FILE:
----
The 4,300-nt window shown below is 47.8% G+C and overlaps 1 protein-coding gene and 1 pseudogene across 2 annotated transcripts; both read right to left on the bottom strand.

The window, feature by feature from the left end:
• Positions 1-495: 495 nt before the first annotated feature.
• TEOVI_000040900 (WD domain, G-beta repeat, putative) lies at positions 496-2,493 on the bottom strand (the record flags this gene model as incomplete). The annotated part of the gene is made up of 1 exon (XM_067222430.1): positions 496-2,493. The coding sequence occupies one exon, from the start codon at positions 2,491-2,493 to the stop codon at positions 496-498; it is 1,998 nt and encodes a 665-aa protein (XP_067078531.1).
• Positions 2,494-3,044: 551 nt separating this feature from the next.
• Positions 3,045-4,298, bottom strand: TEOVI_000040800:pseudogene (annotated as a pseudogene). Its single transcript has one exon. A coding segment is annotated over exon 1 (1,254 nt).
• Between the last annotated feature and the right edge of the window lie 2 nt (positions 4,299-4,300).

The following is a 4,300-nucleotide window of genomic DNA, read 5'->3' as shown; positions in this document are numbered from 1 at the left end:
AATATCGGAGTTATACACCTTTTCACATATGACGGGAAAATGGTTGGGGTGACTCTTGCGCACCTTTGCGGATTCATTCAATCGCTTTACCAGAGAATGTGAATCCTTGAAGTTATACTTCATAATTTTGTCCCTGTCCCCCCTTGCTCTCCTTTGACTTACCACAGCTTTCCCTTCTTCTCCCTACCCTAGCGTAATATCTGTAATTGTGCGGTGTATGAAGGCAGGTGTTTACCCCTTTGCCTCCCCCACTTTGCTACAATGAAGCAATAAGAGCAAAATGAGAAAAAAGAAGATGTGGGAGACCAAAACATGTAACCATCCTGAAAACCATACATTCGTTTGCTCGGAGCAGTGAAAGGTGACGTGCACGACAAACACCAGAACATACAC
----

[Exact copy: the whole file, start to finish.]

The 4,300-nt window shown below is 47.8% G+C and overlaps 1 protein-coding gene and 1 pseudogene across 2 annotated transcripts; both read right to left on the bottom strand.

The window, feature by feature from the left end:
• Positions 1-495: 495 nt before the first annotated feature.
• TEOVI_000040900 (WD domain, G-beta repeat, putative) lies at positions 496-2,493 on the bottom strand (the record flags this gene model as incomplete). The annotated part of the gene is made up of 1 exon (XM_067222430.1): positions 496-2,493. The coding sequence occupies one exon, from the start codon at positions 2,491-2,493 to the stop codon at positions 496-498; it is 1,998 nt and encodes a 665-aa protein (XP_067078531.1).
• Positions 2,494-3,044: 551 nt separating this feature from the next.
• Positions 3,045-4,298, bottom strand: TEOVI_000040800:pseudogene (annotated as a pseudogene). Its single transcript has one exon. A coding segment is annotated over exon 1 (1,254 nt).
• Between the last annotated feature and the right edge of the window lie 2 nt (positions 4,299-4,300).

The following is a 4,300-nucleotide window of genomic DNA, read 5'->3' as shown; positions in this document are numbered from 1 at the left end:
AATATCGGAGTTATACACCTTTTCACATATGACGGGAAAATGGTTGGGGTGACTCTTGCGCACCTTTGCGGATTCATTCAATCGCTTTACCAGAGAATGTGAATCCTTGAAGTTATACTTCATAATTTTGTCCCTGTCCCCCCTTGCTCTCCTTTGACTTACCACAGCTTTCCCTTCTTCTCCCTACCCTAGCGTAATATCTGTAATTGTGCGGTGTATGAAGGCAGGTGTTTACCCCTTTGCCTCCCCCACTTTGCTACAATGAAGCAATAAGAGCAAAATGAGAAAAAAGAAGATGTGGGAGACCAAAACATGTAACCATCCTGAAAACCATACATTCGTTTGCTCGGAGCAGTGAAAGGTGACGTGCACGACAAACACCAGAACATACAC